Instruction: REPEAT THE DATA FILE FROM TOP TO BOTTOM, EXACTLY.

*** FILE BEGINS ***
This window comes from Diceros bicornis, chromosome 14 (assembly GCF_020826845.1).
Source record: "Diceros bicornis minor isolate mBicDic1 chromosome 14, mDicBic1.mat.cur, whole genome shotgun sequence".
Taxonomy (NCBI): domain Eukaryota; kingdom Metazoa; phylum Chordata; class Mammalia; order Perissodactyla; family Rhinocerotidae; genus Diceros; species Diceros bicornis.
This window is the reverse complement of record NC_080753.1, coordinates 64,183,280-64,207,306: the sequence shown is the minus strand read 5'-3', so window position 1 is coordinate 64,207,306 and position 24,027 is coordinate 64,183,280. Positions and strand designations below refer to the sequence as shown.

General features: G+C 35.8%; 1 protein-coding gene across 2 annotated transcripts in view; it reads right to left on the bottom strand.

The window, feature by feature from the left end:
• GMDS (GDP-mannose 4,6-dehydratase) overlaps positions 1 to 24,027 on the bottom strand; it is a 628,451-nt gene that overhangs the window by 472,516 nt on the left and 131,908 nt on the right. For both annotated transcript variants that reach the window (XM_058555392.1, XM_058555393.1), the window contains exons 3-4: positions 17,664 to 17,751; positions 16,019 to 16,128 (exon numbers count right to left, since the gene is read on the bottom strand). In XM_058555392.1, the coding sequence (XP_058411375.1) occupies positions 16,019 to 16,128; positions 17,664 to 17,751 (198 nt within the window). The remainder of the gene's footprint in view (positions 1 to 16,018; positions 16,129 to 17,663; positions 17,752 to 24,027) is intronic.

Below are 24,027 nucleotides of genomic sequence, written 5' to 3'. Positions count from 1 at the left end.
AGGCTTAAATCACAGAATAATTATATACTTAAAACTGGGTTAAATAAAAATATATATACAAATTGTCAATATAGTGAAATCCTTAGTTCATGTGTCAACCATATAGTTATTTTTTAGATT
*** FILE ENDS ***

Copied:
This window comes from Diceros bicornis, chromosome 14 (assembly GCF_020826845.1).
Source record: "Diceros bicornis minor isolate mBicDic1 chromosome 14, mDicBic1.mat.cur, whole genome shotgun sequence".
Taxonomy (NCBI): domain Eukaryota; kingdom Metazoa; phylum Chordata; class Mammalia; order Perissodactyla; family Rhinocerotidae; genus Diceros; species Diceros bicornis.
This window is the reverse complement of record NC_080753.1, coordinates 64,183,280-64,207,306: the sequence shown is the minus strand read 5'-3', so window position 1 is coordinate 64,207,306 and position 24,027 is coordinate 64,183,280. Positions and strand designations below refer to the sequence as shown.

General features: G+C 35.8%; 1 protein-coding gene across 2 annotated transcripts in view; it reads right to left on the bottom strand.

The window, feature by feature from the left end:
• GMDS (GDP-mannose 4,6-dehydratase) overlaps positions 1 to 24,027 on the bottom strand; it is a 628,451-nt gene that overhangs the window by 472,516 nt on the left and 131,908 nt on the right. For both annotated transcript variants that reach the window (XM_058555392.1, XM_058555393.1), the window contains exons 3-4: positions 17,664 to 17,751; positions 16,019 to 16,128 (exon numbers count right to left, since the gene is read on the bottom strand). In XM_058555392.1, the coding sequence (XP_058411375.1) occupies positions 16,019 to 16,128; positions 17,664 to 17,751 (198 nt within the window). The remainder of the gene's footprint in view (positions 1 to 16,018; positions 16,129 to 17,663; positions 17,752 to 24,027) is intronic.

Below are 24,027 nucleotides of genomic sequence, written 5' to 3'. Positions count from 1 at the left end.
AGGCTTAAATCACAGAATAATTATATACTTAAAACTGGGTTAAATAAAAATATATATACAAATTGTCAATATAGTGAAATCCTTAGTTCATGTGTCAACCATATAGTTATTTTTTAGATT